The goal of this strategic intervention would be to pressure Beijing to back down from its destabilizing belligerence in the East and South China Seas. As the Department of Defense reiterates in its recent Asia-Pacific Maritime Security Strategy, the United States “takes no position on competing sovereignty claims” in territorial disputes. Washington does not need to proclaim the legal validity of each state’s territorial claim, which would earn it more enemies than friends. The United States should, however, continue to demand that all claimants resolve disputes through peaceful arbitration, never with the use of force. Attempts to militarily alter established international boundaries in the East and South China Seas would be met with U.S. force, à la USS Lassen’s patrol near Subi Reef. Washington should make clear that China would face international repercussions for further militarization of international waters, to include United Nations condemnation and possible sanctions.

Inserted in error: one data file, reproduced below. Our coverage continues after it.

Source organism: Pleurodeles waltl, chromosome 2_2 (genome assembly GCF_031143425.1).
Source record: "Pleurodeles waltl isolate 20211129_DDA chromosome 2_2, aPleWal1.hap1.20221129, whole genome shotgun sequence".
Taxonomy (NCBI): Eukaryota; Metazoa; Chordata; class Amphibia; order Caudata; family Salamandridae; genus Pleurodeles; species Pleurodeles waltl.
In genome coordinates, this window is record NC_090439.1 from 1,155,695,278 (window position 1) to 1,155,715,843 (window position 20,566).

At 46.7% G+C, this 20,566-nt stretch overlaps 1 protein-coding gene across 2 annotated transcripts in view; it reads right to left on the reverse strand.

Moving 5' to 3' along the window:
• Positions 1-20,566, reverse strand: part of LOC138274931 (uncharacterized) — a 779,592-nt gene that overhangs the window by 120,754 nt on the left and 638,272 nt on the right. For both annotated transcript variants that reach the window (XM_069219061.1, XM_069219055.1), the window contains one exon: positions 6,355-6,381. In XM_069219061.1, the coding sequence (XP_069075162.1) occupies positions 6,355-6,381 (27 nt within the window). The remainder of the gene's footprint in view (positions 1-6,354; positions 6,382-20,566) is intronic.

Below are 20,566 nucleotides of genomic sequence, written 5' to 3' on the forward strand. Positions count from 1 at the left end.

While engaging in strategic diplomacy, Washington should simultaneously pursue a campaign for U.S-China mil-to-mil exchange as a means to let off steam in the pressure cooker that is the South China Sea. U.S. forward-deployed forces – the tip of the spear – would need to work tactfully in meaningful naval exchanges with the PLAN to balance U.S. government officials that would confront Beijing’s actions in diplomatic forums. From the track-II U.S.-China Strategic Dialogue to the official DCT between both countries defense departments, increasing mil-to-mil exchange is a common refrain coming from bilateral dialogues and military experts. Both countries’ defense apparatuses should orchestrate a full range of meaningful exercises that show tangible cooperation between their militaries, ultimately cultivating “military trust.” These exercises could include joint training on maritime air encounters, counter-piracy, humanitarian assistance/disaster relief (HADR), emergency evacuations, and naval escort exercises, such as those that were recently completed. In a multilateral capacity, the United States and China could go so far as to joint-host training events as an East Asian corollary to Rim of the Pacific (RIMPAC), which the United States hosts in Hawaii every two years. Both militaries could invite their partners in the region, particularly members of the Association of Southeast Asian Nations (ASEAN), to a large multilateral training environment that builds trust across several international fronts.